Updated July 6, 2021
Duplicate content has been an issue since Google started working on it years ago (almost 10, holy cow!) If you’re an internet veteran like me, you’re extremely careful about pages. web is penalized in search ranking for anything.
Duplicate content is the easiest penalty to explain: Don’t copy content from others; do not create multiple pages with the same copy. If you do, Google will penalize you in search rankings. Simple isn’t it?
When providing content that works for both our sales and public relations efforts. The old developer in me was immediately like, “RED FLAG, RED FLAG, DON’T STAY THAT POST ON OUR BLOG!!! I’m sure this will lower our search rankings. ”
Then I started to think that marketers must adopt this kind of oversimplified “strategic” thinking that is so commonplace – which, ironically, guarantees they will miss out on SEO opportunities. My PR people were screaming, “How will we be visible if we don’t give information?”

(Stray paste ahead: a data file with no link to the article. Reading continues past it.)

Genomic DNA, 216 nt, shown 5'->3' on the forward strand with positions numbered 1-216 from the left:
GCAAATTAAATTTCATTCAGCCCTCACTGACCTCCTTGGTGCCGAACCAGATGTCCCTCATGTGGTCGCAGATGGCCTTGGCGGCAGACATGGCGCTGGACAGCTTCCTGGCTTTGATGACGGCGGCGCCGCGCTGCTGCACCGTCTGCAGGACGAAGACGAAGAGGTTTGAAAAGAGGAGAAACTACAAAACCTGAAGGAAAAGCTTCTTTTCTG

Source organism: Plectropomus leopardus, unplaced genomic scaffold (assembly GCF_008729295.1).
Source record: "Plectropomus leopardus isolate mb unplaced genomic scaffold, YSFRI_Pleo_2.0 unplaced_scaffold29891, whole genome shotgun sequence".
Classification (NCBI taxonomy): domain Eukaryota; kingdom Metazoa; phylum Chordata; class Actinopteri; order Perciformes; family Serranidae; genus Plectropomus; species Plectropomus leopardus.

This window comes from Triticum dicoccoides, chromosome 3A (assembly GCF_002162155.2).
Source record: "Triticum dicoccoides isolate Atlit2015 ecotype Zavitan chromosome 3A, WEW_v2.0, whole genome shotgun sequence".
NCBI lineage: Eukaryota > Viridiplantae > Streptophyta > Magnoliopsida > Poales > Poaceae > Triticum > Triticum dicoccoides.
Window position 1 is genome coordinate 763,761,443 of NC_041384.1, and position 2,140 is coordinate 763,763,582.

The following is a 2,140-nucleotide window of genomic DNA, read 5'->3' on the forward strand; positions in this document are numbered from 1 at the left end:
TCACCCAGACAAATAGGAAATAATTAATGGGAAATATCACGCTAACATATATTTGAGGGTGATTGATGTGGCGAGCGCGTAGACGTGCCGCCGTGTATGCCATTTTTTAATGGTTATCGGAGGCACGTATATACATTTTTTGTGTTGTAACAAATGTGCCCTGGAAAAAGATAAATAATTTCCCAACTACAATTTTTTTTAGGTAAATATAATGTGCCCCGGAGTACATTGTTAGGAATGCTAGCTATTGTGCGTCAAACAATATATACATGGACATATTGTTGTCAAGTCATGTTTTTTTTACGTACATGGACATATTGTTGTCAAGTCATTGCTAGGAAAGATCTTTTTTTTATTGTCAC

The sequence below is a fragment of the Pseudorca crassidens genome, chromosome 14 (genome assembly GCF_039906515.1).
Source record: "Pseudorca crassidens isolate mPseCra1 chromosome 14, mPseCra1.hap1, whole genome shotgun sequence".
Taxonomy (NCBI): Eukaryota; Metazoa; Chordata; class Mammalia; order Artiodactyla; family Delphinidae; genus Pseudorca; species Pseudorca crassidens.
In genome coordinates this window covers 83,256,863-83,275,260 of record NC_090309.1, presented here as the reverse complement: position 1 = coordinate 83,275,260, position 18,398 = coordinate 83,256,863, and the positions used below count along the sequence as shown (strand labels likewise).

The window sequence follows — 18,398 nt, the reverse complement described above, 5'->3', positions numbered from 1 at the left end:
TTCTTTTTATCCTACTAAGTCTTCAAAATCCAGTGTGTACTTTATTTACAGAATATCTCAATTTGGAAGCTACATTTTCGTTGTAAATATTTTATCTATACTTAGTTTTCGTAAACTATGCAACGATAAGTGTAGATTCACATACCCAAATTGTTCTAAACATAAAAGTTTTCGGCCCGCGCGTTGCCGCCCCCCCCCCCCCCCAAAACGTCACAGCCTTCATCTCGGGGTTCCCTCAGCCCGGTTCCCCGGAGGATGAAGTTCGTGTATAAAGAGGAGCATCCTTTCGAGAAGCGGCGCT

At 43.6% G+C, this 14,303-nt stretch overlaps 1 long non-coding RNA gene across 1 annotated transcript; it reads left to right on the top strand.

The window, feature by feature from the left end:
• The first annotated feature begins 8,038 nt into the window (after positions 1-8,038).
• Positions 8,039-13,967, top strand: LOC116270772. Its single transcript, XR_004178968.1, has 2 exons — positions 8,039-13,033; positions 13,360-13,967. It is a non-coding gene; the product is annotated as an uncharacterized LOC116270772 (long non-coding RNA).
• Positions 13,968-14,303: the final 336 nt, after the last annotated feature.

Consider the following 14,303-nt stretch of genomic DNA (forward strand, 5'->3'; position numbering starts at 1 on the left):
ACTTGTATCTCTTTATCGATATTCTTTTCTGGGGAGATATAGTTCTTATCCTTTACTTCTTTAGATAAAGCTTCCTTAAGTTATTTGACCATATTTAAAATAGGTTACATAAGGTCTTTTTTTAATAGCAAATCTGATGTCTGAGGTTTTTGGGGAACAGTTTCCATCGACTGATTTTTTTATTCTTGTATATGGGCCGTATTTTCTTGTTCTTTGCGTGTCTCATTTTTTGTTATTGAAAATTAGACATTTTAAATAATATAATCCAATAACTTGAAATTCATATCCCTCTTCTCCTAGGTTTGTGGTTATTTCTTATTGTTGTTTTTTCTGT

Since we need to be found through search and we need information to show up, I’ve included a few research-backed protocols. Let’s start with the basics.
Table of Contents
What is duplicate content?
Content blocks that are the same or match across domains or on the same domain qualify as duplicate content. Let’s call it conccon, for short, because lately I’ve been very fond of cons.
#content blocks that are the same across domains or on the same domain qualify as duplicates, @RandyApuzzo via @ indicates CMIContent @Conductor. #SEO Click to Tweet Dupcon may be flagged as phishing and not malicious. The deception comes from the days when people appropriated content to rank higher on search engines to sell whatever they could. Years ago, you could take advantage of Google’s search algorithm to quickly rank for search keywords ; people did this (I was at fault) and Google started cracking down. Non-malicious duplicate content is essentially citation distribution or pulling. This content comes mainly from marketing and press releases.